Free-for-all… Wednesday?

Since Friday will see the beginning of my annual Christmas Countdown of various music videos themed to various holidays, regular features will not be as regular until 2021. This is basically my way of being able to take a vacation while not leaving my loyal readers without content.

So, since during Thanksgiving week Wednesday is really Friday, here’s Friday’s regular feature, in which I answer random questions from a website. Enjoy!

When’s censorship warranted?

Whenever someone wants the DJ to play Nickleback.

Okay, serious answer: We first have to remember what censorship is and is not. If a private entity, like a business, a website, a blog, a chatroom, or any other entity not affiliated with the government wants to prohibit the saying of any particular words or phrases or the posting of any kinds of images or videos, they are completely within their rights.

This is not censorship, and it’s why I’m ambiguous on the concept of, say, a bakery not wanting to make a cake for a same-sex couple because it offends the owner’s religious beliefs.

Honestly, and I say this as a queer atheist, that’s their right — just as it’s the right of people who do not agree with that stance to not patronize the business. Likewise, if I owned a business, I’d be within my rights to ban any clothing or jewelry with religious imagery or symbolism but, again, I’d also be free to suffer the economic consequences.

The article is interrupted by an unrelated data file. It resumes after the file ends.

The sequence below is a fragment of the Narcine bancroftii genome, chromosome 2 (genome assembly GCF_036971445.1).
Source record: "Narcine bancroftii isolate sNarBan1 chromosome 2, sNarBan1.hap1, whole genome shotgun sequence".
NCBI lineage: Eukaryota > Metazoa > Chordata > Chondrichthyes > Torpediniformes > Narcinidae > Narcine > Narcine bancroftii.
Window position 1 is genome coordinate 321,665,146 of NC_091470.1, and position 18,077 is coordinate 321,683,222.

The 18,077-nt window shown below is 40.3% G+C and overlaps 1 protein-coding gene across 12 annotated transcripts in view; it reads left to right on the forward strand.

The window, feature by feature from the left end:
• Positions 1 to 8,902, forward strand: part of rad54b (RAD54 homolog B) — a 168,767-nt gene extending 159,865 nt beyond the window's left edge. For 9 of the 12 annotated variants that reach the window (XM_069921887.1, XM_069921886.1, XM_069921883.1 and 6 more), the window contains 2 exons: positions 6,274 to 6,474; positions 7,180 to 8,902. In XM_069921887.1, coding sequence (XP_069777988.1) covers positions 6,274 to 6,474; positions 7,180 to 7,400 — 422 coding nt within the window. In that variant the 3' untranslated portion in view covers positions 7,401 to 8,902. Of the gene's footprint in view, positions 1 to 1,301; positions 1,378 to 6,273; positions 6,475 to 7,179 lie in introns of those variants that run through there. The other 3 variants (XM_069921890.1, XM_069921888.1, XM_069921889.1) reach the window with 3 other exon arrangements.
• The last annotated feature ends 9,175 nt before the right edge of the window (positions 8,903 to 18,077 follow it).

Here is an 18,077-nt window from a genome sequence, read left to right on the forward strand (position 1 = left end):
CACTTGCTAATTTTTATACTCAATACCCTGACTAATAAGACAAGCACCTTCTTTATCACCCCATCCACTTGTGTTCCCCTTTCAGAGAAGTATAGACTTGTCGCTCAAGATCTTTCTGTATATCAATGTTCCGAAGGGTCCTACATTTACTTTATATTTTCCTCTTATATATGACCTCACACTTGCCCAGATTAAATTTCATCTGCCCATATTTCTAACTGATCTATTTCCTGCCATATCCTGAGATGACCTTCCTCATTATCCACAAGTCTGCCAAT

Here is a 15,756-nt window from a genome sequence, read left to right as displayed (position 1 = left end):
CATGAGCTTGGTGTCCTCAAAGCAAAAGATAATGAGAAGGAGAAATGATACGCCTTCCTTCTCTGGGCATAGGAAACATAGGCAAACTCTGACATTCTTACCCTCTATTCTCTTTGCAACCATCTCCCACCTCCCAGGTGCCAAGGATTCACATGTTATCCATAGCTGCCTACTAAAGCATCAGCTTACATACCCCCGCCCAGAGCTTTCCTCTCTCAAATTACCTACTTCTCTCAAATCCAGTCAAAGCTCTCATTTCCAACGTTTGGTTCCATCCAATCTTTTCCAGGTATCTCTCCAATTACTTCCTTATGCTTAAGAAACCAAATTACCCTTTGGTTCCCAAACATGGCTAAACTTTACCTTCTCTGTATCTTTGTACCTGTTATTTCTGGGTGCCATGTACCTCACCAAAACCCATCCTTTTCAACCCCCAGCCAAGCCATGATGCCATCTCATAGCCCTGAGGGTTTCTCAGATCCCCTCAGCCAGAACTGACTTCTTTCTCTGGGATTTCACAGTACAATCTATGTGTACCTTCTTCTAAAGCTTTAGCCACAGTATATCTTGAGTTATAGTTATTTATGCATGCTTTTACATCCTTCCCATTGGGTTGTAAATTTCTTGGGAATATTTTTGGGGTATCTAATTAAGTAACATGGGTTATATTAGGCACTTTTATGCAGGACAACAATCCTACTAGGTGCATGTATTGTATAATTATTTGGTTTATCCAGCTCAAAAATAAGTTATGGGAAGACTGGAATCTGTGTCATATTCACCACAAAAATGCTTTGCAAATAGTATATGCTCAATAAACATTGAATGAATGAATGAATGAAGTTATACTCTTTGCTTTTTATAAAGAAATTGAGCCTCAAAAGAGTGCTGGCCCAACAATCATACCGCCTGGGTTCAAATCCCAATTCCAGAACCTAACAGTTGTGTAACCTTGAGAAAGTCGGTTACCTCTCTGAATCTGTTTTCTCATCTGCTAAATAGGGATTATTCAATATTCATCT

Of course, my second example isn’t quite the same, because it would take aim at everyone. To be similar in idea to the bakery example, I’d have to limit it to one particular religion.

What is censorship? It’s this same thing, except when it’s done by any governmental entity at any level. The analogous example to the bakery in this case is a city clerk who refuses to issue same-sex marriage licenses because it conflicts with her religious belief.

The baker is making a business decision. The government official is practicing censorship. The logic behind it is that the former is a private entity that has the right to choose those with whom they will or will not associate or do business.

On the other hand, since the government is financed by all for the benefit of all, it has no right to refuse service.

So the answer to the question, “When is censorship warranted?” is never. That’s because it’s up to us, the People, to keep an eye on things like hate speech, and incendiary language, and use the powers we have to shame and shun.

Does it work both ways, in terms of political leanings? Of course it does. And if you’re going to push in one direction against the beliefs and statements of the other side, you have to accept that they’re going to push back.

At the same time, the government has no right to shut either or any side up, with one exception, and that falls under the concept of clear and present danger. But you can look into that yourself. It will make for fascinating pre-holiday reading.

Where do you like going for walks?

As usual, for my contradictory self, I love walking in two places: in a dense urban setting with plenty of buildings and people around, and in nature — in particular beaches and forests.

I love the former because there’s always something new and interesting to discover, especially if you’re doing it in a city you thought you were very familiar with but in a neighborhood you’ve never walked through. I’ve had many an amazing photo safari on the streets of L.A. neighborhoods I’d only ever driven through before.

The flip side of that is a good walk in nature, and a large part of why I enjoy the beach and forests is that the sensory overload is just so relaxing. The seashore has a distinct smell of salt and sea-life, and the air always feels electrically fresh.